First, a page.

Anthony Bourdain's Top Travel Tip That Still Rings True Today

Anthony Bourdain wasn't just a celebrated chef or the face of adventurous food-centric travel programs; he was a global storyteller, bringing various parts of the world into our living rooms with authenticity and grit. While he shared numerous travel tips, recipes, and stories, one simple and straightforward piece of advice stands out prominently and continues to inspire travelers across the globe: Just do it.

Bourdain's passionate appeal to "move" wasn't just about physical displacement. It was more of a philosophy — a deep-seated belief in the transformative power of travel. To move is to grow, learn, and challenge oneself. As he stated in "Parts Unknown," he championed the idea of moving "as far as you can, as much as you can." Considering he's been to over 80 countries across all seven continents, his advice is worth taking.

Many of us get trapped in the cycle of wanting and planning. We bookmark exotic places on our browsers, create dreamy Pinterest vacation boards, and find ourselves lost in the mesmerizing pictures of far-off lands on Instagram. But Bourdain nudged us to leap beyond this daydreaming phase. He wanted us to save up, muster the courage, board that plane, and experience the thrill of the unknown. He wanted us to actually do it.

Get off the couch and go

When Anthony Bourdain spoke about traveling across the ocean or merely across the river, he hinted at the idea of stepping out of one's comfort zone — whether that meant an international voyage or just exploring an unfamiliar part of one's own city. Maybe it's a one-way ticket to live remotely in Laos indefinitely or a bus ride to a nearby town for a brief explorative day trip. Both experiences have the potential to offer fresh perspectives and enrich one's understanding of different cultures and ways of life.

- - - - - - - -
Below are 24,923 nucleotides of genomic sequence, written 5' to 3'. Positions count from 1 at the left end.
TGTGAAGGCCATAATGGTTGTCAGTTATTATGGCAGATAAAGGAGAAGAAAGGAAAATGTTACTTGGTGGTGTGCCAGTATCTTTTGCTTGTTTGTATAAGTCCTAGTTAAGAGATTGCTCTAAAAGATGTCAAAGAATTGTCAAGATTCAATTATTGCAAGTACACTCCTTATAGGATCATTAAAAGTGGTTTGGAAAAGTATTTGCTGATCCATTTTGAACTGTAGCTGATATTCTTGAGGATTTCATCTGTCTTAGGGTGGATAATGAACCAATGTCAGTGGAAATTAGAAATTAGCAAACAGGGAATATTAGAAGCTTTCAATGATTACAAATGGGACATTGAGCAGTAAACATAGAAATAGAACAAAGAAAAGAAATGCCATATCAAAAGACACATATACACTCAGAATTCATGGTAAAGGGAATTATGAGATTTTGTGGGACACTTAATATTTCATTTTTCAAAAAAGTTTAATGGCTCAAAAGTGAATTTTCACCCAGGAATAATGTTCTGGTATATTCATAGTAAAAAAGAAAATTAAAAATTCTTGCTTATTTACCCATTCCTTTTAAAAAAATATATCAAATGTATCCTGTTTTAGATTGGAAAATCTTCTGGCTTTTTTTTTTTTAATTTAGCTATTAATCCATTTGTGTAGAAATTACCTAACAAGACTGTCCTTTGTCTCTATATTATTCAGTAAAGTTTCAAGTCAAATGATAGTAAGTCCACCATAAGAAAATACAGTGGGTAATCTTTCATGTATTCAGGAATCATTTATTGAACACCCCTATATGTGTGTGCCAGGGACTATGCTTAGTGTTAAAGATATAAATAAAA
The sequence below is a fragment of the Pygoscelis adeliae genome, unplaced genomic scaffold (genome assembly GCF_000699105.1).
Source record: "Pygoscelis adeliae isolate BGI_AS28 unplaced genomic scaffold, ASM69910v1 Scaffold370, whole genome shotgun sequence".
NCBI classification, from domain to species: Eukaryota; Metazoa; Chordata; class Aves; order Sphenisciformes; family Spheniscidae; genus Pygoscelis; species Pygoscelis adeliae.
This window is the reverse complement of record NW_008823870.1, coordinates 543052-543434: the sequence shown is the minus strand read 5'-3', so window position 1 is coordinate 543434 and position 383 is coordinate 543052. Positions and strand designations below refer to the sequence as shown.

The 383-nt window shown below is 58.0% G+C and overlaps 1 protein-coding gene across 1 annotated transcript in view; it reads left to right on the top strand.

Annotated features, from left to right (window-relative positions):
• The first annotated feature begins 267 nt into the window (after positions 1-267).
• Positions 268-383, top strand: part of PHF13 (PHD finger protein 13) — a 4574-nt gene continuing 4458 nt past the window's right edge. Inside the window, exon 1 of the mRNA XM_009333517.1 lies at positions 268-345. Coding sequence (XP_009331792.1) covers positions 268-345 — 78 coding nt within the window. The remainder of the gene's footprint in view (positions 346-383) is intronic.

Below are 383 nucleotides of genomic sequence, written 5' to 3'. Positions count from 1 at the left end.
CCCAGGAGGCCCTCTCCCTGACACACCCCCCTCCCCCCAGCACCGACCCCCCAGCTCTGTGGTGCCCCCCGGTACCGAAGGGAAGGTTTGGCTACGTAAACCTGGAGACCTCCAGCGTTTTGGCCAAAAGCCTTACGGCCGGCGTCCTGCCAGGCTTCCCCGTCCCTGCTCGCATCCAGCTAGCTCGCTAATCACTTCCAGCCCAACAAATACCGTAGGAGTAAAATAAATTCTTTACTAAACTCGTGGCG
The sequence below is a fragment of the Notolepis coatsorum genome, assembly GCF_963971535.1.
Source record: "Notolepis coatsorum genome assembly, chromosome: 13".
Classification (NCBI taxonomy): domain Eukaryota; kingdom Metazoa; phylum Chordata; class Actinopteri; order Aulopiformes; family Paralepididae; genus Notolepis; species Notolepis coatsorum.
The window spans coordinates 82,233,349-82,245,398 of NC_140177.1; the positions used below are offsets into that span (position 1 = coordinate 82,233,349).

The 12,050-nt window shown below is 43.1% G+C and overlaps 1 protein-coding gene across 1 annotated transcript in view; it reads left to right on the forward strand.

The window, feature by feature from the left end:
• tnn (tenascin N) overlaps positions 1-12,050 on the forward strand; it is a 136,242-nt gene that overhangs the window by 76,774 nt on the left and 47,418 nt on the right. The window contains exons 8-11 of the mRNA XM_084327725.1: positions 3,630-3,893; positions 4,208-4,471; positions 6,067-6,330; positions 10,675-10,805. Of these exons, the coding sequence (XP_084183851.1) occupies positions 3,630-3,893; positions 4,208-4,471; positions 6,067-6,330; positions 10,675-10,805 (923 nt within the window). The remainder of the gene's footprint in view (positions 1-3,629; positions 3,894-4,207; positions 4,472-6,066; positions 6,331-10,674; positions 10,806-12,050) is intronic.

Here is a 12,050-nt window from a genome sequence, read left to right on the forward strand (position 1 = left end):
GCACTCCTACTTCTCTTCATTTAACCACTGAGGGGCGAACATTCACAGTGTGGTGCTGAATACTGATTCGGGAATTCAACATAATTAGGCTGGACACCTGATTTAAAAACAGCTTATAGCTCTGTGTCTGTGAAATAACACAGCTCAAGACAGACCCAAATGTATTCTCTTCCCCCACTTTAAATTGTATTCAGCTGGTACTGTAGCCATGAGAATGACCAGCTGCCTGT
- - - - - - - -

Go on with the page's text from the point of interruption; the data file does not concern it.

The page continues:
It's noteworthy that Bourdain emphasized the importance of not only experiencing how others live but also taking time to taste their food. For the celebrated chef, food was a gateway to understanding cultures. It was through the lens of local dishes that he often unraveled the stories, struggles, and joys of people. By urging us to "eat their food," he encouraged an intimate form of cultural immersion and exchange, fostering connections that transcend language and geography.

"The couch" Bourdain referred to symbolizes more than just a piece of furniture — it represents inertia, comfort, and the familiarity of our daily lives. While there's nothing wrong with enjoying our comfort zones, staying perpetually in them limits our worldview. Bourdain's call to "get up off the couch" was a plea to break free from self-imposed boundaries and to wholeheartedly embrace the world outside. Once that chain to the couch gets broken, even only once, it becomes that much easier to do it again and again.

Traveling beyond known borders

The world has changed since Anthony Bourdain first shared his wisdom. Travel has become both more accessible to many and also more complicated by global events. Yet, his words continue to ring true. Why? Because the essence of travel isn't just about visiting landmarks or ticking off countries from a list. It's about the human experience, understanding different narratives, and cultivating empathy.

In today's interconnected world, where misunderstandings and misconceptions can lead to unwarranted biases, Bourdain's advice is more crucial than ever. By encouraging movement, he nudged us towards building bridges and breaking walls, fostering global unity through shared experiences. Travel is one of the most direct and personal ways to achieve this. If you've seen any of Bourdain's shows like "Parts Unknown," "No Reservations," or read any of his books — you'll know firsthand, or vicariously at least, that this is accurate.

Anthony Bourdain's legacy is vast and varied, but his belief in the power of movement stands as one of his most enduring messages. Today, as we navigate the ever-evolving landscape of global tourism, Bourdain's words serve as a compass, guiding us toward meaningful journeys and authentic experiences. As you contemplate your next adventure – whether it's trying a new local restaurant or riding the waves on horseback at Montego Bay – remember his golden advice: Open your mind, embrace the unknown, and just do it.